The MBTA Is 97 Percent On Time, According to the New York Times

Its report on the New York subway system had some surprising news about Boston.

Photo by Alex Lau

The New York Times’ deep dive into the many failures of the New York subway system, which was published this weekend, turned up some shocking data points. For one, we’ve learned that subway operators in the city are earning an average of $170,000 in total compensation, and that administrators are taking home an average of about $280,000.

It was a sweeping, extensively researched piece that outlined the mismanagement and waste that made New York’s subway system the mess it apparently is today.

But perhaps the most shocking bit of information, at least for readers in Boston and other cities, came in this chart tracking “on-time performance” for the largest rapid transit systems. According to the Times, Boston trains were on time a stunning 97 percent of the time. That’s 97 percent, as in, an A-plus!

New York’s subway system’s rate was an abysmal 65 percent, the worst in the world.

Screenshot via the New York Times

Boston commuters were baffled, and even the MBTA was confused. “It’s unclear how they arrived at that figure,” spokesman Joe Pesaturo wrote in an email. Numbers on the T’s online Performance Dashboard were much less rosy, showing a “reliability” rating of 88 percent for the last 30 days.

Even after facing a heap of backlash from Boston and elsewhere, though, the Times is standing by its methodology.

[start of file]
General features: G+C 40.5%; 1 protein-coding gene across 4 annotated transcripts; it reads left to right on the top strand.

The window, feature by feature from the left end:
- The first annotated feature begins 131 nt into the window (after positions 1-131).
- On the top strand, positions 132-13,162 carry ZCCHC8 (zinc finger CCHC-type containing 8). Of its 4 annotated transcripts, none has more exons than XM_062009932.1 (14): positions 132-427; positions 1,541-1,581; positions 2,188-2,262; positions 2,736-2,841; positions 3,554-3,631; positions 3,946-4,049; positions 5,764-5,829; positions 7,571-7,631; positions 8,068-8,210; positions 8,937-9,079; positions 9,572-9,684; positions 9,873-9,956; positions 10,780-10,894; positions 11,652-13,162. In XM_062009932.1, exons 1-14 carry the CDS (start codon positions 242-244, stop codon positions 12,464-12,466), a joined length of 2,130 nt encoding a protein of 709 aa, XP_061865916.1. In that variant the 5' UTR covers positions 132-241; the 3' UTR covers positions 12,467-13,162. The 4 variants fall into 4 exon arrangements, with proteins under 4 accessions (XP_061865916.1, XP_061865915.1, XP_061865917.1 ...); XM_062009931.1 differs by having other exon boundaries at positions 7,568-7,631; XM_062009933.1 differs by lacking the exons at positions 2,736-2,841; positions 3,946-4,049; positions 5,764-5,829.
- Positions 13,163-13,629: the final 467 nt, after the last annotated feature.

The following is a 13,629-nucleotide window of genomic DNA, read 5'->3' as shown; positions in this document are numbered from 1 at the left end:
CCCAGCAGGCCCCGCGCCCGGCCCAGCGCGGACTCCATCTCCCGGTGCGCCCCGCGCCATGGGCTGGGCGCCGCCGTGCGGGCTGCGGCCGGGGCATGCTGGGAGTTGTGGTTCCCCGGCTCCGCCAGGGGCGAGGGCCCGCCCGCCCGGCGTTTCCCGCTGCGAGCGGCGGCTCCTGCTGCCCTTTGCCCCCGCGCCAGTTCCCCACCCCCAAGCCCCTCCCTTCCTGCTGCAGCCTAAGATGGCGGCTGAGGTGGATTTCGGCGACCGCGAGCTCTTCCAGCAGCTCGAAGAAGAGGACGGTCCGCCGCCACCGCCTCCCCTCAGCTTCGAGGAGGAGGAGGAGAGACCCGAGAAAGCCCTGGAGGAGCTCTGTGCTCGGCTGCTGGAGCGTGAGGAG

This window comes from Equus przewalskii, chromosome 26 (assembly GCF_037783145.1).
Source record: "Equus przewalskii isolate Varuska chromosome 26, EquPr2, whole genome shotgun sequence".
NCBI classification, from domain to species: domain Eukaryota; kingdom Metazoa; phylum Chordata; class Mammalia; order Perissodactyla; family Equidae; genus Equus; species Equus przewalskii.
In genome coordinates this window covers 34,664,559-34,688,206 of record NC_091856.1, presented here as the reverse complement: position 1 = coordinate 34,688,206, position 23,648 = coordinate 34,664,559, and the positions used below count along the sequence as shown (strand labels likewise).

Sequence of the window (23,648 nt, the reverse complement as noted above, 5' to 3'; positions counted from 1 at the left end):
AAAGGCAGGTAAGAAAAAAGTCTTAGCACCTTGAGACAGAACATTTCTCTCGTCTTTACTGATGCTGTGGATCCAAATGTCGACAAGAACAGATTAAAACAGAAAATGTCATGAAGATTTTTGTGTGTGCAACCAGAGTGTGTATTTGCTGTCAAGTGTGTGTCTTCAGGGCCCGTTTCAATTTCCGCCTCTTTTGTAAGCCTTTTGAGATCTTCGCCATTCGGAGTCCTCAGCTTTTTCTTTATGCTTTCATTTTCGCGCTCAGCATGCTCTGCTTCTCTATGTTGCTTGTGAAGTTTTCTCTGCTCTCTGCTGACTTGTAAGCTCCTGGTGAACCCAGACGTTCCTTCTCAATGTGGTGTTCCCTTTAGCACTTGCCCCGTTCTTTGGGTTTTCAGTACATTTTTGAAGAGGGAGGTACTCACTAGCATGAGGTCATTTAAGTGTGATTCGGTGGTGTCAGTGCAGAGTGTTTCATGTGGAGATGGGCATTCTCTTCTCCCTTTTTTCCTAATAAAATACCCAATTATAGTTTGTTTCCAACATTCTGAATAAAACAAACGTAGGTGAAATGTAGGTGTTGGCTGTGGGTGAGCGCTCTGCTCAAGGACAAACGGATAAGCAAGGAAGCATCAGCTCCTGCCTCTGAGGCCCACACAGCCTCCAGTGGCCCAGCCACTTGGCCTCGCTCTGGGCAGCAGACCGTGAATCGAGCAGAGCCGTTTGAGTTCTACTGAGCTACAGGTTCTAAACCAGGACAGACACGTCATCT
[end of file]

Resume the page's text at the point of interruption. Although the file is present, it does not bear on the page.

“I’ve gotten a lot of questions from readers about the ‘on-time performance’ stats used in our story,” says Times reporter Brian M. Rosenthal, reached on Twitter. “Frankly, a lot of people in other cities, especially Boston and Washington, D.C., do not believe that their system is nearly as good as the stat we used.”

How did they get those stats?

Rosenthal explains that when the Times reporters analyzed data provided to it by the MBTA and other transit agencies, they defined a train as being on time if it did not show up more than five minutes late. So, by that metric, even subway systems with chronically late trains could get a sterling rating, so long as the trains did not routinely show up six or more minutes after they were supposed to.

“This is an industry standard,” Rosenthal says. It is also, he says, pretty lax. “The fact that New York’s subway is still so low on a metric like that is an indication that things really are bad right now in New York.”

Measuring on-time performance for subways is complex and controversial. The Massachusetts Public Interest Research Group disputes even the MBTA dashboard’s 88 percent figure, arguing that the agency’s methodology doesn’t closely enough resemble reality. A train has arrived reliably, according to the T, if a passenger who arrives at a station does not have to wait longer than a predetermined “headway” period (say, 5 minutes at rush hour) to board a train. That can mean subway trains are not counted as late, even if they are. The Boston Globe explored this problem in October, and found that the T’s method for gauging performance is but one of many. If it only counted as “on time” the trains that arrived within a minute of their scheduled arrival, the MBTA’s ratio of reliable train arrivals would be “between 69 percent and 81 percent,” the Globe found.

So is the T really on-time 97 percent of the time?

It depends on who you ask.